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TABLE 3. Midwinter frost resistance (LT50) measured for leaves collected at either 600 m or 1950 m, and either below a thick snow cover or from exposed shoots on 17.1.2014.

Similarly, frost resistance in leaves of P. abies, which in cold winter periods approaches -45°C at the treeline, was only -30°C during the exceptionally warm winter of 1987/88 (Körner, 2012). Furthermore, plants of the same species cold acclimate to a lesser extent at a lower elevation (P. abies:-10 K, V. vitis-idea:-19 K) compared to plants located at treeline (see Table 3). This corroborates the findings of Gross (1989 cited in Körner, 2012) who reported an increase in the frost resistance of P. abies leaves from -30°C at 950 m to -35°C at timberline in the central Alps.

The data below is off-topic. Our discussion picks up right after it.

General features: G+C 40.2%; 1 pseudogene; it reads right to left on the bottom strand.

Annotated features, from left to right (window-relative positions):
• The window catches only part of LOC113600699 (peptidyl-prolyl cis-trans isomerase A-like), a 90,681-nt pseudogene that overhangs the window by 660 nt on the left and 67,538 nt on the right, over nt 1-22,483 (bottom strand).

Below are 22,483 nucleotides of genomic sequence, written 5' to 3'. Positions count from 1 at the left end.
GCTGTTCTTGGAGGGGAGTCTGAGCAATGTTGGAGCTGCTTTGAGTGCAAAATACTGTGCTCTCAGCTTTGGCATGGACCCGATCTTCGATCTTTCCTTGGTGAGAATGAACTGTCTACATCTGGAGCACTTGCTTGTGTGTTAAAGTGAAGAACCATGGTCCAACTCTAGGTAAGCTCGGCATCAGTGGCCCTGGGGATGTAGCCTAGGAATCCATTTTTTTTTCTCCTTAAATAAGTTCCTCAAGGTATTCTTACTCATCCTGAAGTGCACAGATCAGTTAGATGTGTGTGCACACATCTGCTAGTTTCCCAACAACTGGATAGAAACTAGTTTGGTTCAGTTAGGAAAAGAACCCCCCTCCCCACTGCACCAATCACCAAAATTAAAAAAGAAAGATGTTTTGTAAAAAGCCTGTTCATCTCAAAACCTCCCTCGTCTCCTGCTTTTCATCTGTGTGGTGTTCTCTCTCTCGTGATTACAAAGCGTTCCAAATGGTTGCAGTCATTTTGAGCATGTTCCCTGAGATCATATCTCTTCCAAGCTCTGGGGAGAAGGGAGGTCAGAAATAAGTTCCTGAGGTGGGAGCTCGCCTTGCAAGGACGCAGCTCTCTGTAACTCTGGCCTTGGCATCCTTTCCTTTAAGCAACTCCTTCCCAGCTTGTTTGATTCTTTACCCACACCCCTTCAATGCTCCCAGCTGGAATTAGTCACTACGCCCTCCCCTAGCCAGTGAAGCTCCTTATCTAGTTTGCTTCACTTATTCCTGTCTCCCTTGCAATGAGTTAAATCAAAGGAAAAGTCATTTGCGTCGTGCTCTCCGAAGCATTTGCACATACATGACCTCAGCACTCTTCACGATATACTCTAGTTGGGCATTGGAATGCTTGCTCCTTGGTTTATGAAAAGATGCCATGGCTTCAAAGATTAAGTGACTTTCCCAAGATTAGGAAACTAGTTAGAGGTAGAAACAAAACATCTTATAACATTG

The risk of frost damage changes significantly with season, which can be derived from the relationship between the temperatures representing frost resistance vs. temperature minima (see Figure 6). Leaves of trees at the alpine treeline have a low risk of frost damage at midwinter. This has been previously recognized, as tree-sized woody plants were suggested to exhibit a sufficient level of freezing resistance to avoid freeze damage (Larcher, 1985; Hadley and Smith, 1987; Gross et al., 1991; Perkins et al., 1991; Havranek and Tranquillini, 1995; Perkins and Adams, 1995; Körner, 2012). Regarding shrubs, given that timely snow falls provide a thermal insulation, the risk of freeze injury must be also considered rather low in winter. This may not be the case, however, if the pattern, duration, and timing of snow cover changes in future.